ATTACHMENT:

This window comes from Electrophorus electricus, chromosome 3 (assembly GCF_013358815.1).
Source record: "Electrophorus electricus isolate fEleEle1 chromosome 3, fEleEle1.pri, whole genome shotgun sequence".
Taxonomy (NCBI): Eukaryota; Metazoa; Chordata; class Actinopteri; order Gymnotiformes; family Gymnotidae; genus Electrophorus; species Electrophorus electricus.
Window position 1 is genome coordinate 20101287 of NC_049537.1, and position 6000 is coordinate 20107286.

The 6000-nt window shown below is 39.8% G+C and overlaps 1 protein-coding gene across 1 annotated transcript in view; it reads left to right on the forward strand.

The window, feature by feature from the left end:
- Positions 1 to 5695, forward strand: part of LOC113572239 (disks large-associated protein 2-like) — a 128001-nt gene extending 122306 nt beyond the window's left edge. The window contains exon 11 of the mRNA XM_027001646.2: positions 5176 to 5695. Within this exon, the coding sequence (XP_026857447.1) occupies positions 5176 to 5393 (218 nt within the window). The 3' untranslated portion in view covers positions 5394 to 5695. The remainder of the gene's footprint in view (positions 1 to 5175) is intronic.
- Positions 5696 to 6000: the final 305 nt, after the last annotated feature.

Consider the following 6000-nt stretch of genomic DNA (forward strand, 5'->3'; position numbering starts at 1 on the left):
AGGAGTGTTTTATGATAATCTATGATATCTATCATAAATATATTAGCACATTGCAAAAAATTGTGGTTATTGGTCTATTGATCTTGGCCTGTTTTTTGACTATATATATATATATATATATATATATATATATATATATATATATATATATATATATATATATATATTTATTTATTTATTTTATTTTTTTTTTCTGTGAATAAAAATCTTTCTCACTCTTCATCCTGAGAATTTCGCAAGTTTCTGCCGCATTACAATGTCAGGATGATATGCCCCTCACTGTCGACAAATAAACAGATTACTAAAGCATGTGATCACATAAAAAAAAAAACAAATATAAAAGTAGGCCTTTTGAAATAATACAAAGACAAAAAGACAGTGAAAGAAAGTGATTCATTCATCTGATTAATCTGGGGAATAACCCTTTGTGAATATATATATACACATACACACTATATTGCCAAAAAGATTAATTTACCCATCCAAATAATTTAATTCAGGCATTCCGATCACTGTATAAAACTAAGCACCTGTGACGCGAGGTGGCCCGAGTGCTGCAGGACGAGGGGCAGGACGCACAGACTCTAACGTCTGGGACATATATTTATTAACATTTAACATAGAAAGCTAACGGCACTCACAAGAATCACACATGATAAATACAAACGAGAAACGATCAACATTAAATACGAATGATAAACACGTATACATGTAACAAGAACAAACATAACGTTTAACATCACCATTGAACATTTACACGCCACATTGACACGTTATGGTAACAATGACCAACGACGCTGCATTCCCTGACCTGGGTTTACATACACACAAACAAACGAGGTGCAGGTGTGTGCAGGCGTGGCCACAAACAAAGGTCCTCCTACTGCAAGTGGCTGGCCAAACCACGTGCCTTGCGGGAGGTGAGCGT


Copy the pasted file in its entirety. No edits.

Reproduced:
This window comes from Electrophorus electricus, chromosome 3 (assembly GCF_013358815.1).
Source record: "Electrophorus electricus isolate fEleEle1 chromosome 3, fEleEle1.pri, whole genome shotgun sequence".
Taxonomy (NCBI): Eukaryota; Metazoa; Chordata; class Actinopteri; order Gymnotiformes; family Gymnotidae; genus Electrophorus; species Electrophorus electricus.
Window position 1 is genome coordinate 20101287 of NC_049537.1, and position 6000 is coordinate 20107286.

The 6000-nt window shown below is 39.8% G+C and overlaps 1 protein-coding gene across 1 annotated transcript in view; it reads left to right on the forward strand.

The window, feature by feature from the left end:
- Positions 1 to 5695, forward strand: part of LOC113572239 (disks large-associated protein 2-like) — a 128001-nt gene extending 122306 nt beyond the window's left edge. The window contains exon 11 of the mRNA XM_027001646.2: positions 5176 to 5695. Within this exon, the coding sequence (XP_026857447.1) occupies positions 5176 to 5393 (218 nt within the window). The 3' untranslated portion in view covers positions 5394 to 5695. The remainder of the gene's footprint in view (positions 1 to 5175) is intronic.
- Positions 5696 to 6000: the final 305 nt, after the last annotated feature.

Consider the following 6000-nt stretch of genomic DNA (forward strand, 5'->3'; position numbering starts at 1 on the left):
AGGAGTGTTTTATGATAATCTATGATATCTATCATAAATATATTAGCACATTGCAAAAAATTGTGGTTATTGGTCTATTGATCTTGGCCTGTTTTTTGACTATATATATATATATATATATATATATATATATATATATATATATATATATATATATATATATATATTTATTTATTTATTTTATTTTTTTTTTCTGTGAATAAAAATCTTTCTCACTCTTCATCCTGAGAATTTCGCAAGTTTCTGCCGCATTACAATGTCAGGATGATATGCCCCTCACTGTCGACAAATAAACAGATTACTAAAGCATGTGATCACATAAAAAAAAAAACAAATATAAAAGTAGGCCTTTTGAAATAATACAAAGACAAAAAGACAGTGAAAGAAAGTGATTCATTCATCTGATTAATCTGGGGAATAACCCTTTGTGAATATATATATACACATACACACTATATTGCCAAAAAGATTAATTTACCCATCCAAATAATTTAATTCAGGCATTCCGATCACTGTATAAAACTAAGCACCTGTGACGCGAGGTGGCCCGAGTGCTGCAGGACGAGGGGCAGGACGCACAGACTCTAACGTCTGGGACATATATTTATTAACATTTAACATAGAAAGCTAACGGCACTCACAAGAATCACACATGATAAATACAAACGAGAAACGATCAACATTAAATACGAATGATAAACACGTATACATGTAACAAGAACAAACATAACGTTTAACATCACCATTGAACATTTACACGCCACATTGACACGTTATGGTAACAATGACCAACGACGCTGCATTCCCTGACCTGGGTTTACATACACACAAACAAACGAGGTGCAGGTGTGTGCAGGCGTGGCCACAAACAAAGGTCCTCCTACTGCAAGTGGCTGGCCAAACCACGTGCCTTGCGGGAGGTGAGCGT